The Twelfth Annual Miss Berlin-Gorham Scholarship Competition took place in the Medallion Opera House at the Gorham Town Hall on Saturday, November 4th. Miss Josie Pearce of Hanover was crowned Miss Berlin-Gorham 2018 and was awarded a $5,000 scholarship. The daughter of Owen and Erin Pearce of Rossmoor, California. Josie attends Dartmouth College. Josie performed classical piano: “Doctor Gradus ad Parnassum” her platform is “Lupus Foundation of America”. The local title earned her the right to compete in the Miss New Hampshire Scholarship Program to be held on April 26, 27 & 28th, 2018 at the Stockbridge Theater at Pinkerton Academy in Derry, NH.
The first runner up, Ashley Marsh of Laconia who attends Plymouth State University, and is the daughter of Dawn Marsh, won a $500 scholarship, and the second runner up, MacKenzie Herlihy of Tamworth who attends Southern Maine Community College and is the daughter of Thomas and Alexandra Herlihy, won a $250 scholarship. Contestants who are residents of or attend school full time in Coos, Grafton or Carroll County are eligible to compete for the title of Miss Berlin-Gorham.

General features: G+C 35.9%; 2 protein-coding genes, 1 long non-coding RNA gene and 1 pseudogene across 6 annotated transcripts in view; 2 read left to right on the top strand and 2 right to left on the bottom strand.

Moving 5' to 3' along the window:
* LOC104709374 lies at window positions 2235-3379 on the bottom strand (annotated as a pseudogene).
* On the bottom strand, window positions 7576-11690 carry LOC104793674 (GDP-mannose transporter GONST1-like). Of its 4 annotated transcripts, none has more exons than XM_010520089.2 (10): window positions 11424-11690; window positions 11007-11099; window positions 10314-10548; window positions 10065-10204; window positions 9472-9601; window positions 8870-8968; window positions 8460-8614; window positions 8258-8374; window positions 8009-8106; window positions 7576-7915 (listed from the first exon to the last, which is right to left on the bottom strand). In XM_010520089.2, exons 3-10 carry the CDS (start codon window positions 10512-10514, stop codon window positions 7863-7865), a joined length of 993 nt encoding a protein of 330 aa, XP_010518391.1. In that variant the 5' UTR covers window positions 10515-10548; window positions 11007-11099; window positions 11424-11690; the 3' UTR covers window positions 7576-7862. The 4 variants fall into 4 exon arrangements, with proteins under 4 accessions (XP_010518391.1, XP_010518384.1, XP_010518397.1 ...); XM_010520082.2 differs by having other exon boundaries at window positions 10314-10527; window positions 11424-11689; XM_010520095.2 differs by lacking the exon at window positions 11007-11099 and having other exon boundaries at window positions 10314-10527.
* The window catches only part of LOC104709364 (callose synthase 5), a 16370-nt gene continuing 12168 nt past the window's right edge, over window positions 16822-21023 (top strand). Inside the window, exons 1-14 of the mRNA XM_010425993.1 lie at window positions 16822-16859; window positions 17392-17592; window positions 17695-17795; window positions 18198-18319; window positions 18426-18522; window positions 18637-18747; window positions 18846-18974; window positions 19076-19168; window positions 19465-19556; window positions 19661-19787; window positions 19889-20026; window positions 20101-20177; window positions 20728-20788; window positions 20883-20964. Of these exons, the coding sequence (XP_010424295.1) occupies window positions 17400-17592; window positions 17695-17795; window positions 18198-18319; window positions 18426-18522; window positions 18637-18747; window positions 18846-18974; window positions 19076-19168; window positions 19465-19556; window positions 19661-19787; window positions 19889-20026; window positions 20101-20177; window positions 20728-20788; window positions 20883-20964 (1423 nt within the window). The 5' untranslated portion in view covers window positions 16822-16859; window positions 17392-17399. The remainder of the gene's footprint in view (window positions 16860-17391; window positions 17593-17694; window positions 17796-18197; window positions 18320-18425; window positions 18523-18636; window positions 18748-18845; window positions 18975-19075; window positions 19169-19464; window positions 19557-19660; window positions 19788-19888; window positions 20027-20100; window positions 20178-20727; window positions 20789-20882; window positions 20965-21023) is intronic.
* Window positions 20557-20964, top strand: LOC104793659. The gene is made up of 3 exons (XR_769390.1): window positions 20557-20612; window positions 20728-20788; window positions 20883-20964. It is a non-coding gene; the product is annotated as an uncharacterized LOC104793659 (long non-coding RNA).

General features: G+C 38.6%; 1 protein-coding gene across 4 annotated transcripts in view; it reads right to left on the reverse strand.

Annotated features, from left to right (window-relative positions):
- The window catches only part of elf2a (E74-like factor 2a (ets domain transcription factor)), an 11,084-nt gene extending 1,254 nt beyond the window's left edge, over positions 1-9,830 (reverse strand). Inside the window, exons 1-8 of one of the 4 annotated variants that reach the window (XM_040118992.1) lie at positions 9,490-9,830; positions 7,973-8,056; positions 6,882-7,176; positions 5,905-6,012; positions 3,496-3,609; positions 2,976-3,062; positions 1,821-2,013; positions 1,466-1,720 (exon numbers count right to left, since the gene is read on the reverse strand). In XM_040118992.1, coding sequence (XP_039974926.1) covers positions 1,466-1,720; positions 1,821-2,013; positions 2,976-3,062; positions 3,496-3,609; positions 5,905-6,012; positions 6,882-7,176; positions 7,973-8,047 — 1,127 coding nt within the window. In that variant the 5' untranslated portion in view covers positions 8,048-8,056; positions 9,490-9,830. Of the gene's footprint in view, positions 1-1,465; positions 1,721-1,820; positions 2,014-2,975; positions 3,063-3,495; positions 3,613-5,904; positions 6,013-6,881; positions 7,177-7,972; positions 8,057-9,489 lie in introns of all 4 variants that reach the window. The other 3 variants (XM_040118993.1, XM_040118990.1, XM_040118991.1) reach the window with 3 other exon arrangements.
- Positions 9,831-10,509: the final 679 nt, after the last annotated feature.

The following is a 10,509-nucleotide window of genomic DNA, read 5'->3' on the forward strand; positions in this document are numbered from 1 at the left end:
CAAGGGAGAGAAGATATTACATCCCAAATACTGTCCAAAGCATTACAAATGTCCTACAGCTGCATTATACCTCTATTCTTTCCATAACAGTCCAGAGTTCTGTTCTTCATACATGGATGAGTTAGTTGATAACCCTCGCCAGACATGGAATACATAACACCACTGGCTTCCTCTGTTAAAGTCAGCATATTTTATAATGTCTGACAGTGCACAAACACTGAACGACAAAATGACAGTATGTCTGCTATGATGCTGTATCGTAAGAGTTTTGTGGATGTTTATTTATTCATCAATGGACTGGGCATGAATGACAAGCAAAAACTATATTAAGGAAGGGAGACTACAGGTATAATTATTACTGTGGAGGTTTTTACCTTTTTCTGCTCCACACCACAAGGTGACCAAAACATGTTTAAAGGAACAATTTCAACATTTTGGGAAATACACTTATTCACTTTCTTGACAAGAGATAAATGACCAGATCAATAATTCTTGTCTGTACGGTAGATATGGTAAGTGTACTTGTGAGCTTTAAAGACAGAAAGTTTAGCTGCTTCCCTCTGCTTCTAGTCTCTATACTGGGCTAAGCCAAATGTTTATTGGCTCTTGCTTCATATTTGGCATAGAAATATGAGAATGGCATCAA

Mia Letourneau of Berlin was crowned Miss Berlin-Gorham’s Outstanding Teen 2018 and won a $250 scholarship. Mia is the daughter of Steven and Lauren Letourneau. She will compete for a larger scholarship at the Miss New Hampshire’s Outstanding Teen competition on February 9, 10 & 11th, 2018 at Pinkerton Academy’s Stockbridge Theatre. For more information on the Miss Berlin-Gorham Scholarship Program, find us on Facebook at Miss Berlin-Gorham and Miss Berlin-Gorham’s Outstanding Teen and for more information on the Miss New Hampshire Scholarship Program and Miss NH’s Outstanding Teen Program, go to missnh.org.